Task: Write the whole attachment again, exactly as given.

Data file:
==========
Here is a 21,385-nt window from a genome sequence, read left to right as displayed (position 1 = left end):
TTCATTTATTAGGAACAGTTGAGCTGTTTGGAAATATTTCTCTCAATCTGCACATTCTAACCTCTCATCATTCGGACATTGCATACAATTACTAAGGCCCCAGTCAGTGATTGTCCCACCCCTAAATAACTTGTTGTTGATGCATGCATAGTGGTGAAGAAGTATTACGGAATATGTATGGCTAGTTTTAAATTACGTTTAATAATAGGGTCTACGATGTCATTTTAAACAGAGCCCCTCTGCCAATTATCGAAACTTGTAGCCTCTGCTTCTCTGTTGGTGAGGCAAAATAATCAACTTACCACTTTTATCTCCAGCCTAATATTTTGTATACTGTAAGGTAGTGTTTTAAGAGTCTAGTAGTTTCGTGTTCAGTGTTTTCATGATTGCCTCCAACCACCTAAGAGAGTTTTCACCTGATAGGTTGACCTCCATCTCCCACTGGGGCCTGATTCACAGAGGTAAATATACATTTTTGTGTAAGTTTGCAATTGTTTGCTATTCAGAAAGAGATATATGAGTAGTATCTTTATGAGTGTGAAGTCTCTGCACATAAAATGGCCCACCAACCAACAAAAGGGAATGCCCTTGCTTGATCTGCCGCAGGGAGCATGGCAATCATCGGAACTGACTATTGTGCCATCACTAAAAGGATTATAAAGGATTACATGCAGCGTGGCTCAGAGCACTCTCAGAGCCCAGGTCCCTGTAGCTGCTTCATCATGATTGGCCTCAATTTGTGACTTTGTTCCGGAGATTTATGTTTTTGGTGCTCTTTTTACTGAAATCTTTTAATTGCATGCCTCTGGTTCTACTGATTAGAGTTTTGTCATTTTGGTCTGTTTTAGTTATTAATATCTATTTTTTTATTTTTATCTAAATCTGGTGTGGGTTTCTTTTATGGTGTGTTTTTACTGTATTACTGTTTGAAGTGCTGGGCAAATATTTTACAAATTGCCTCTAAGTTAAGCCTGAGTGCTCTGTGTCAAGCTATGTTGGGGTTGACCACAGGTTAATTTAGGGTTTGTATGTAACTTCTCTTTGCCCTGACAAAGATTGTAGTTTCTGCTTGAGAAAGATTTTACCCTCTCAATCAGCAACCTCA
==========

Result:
Here is a 21,385-nt window from a genome sequence, read left to right as displayed (position 1 = left end):
TTCATTTATTAGGAACAGTTGAGCTGTTTGGAAATATTTCTCTCAATCTGCACATTCTAACCTCTCATCATTCGGACATTGCATACAATTACTAAGGCCCCAGTCAGTGATTGTCCCACCCCTAAATAACTTGTTGTTGATGCATGCATAGTGGTGAAGAAGTATTACGGAATATGTATGGCTAGTTTTAAATTACGTTTAATAATAGGGTCTACGATGTCATTTTAAACAGAGCCCCTCTGCCAATTATCGAAACTTGTAGCCTCTGCTTCTCTGTTGGTGAGGCAAAATAATCAACTTACCACTTTTATCTCCAGCCTAATATTTTGTATACTGTAAGGTAGTGTTTTAAGAGTCTAGTAGTTTCGTGTTCAGTGTTTTCATGATTGCCTCCAACCACCTAAGAGAGTTTTCACCTGATAGGTTGACCTCCATCTCCCACTGGGGCCTGATTCACAGAGGTAAATATACATTTTTGTGTAAGTTTGCAATTGTTTGCTATTCAGAAAGAGATATATGAGTAGTATCTTTATGAGTGTGAAGTCTCTGCACATAAAATGGCCCACCAACCAACAAAAGGGAATGCCCTTGCTTGATCTGCCGCAGGGAGCATGGCAATCATCGGAACTGACTATTGTGCCATCACTAAAAGGATTATAAAGGATTACATGCAGCGTGGCTCAGAGCACTCTCAGAGCCCAGGTCCCTGTAGCTGCTTCATCATGATTGGCCTCAATTTGTGACTTTGTTCCGGAGATTTATGTTTTTGGTGCTCTTTTTACTGAAATCTTTTAATTGCATGCCTCTGGTTCTACTGATTAGAGTTTTGTCATTTTGGTCTGTTTTAGTTATTAATATCTATTTTTTTATTTTTATCTAAATCTGGTGTGGGTTTCTTTTATGGTGTGTTTTTACTGTATTACTGTTTGAAGTGCTGGGCAAATATTTTACAAATTGCCTCTAAGTTAAGCCTGAGTGCTCTGTGTCAAGCTATGTTGGGGTTGACCACAGGTTAATTTAGGGTTTGTATGTAACTTCTCTTTGCCCTGACAAAGATTGTAGTTTCTGCTTGAGAAAGATTTTACCCTCTCAATCAGCAACCTCA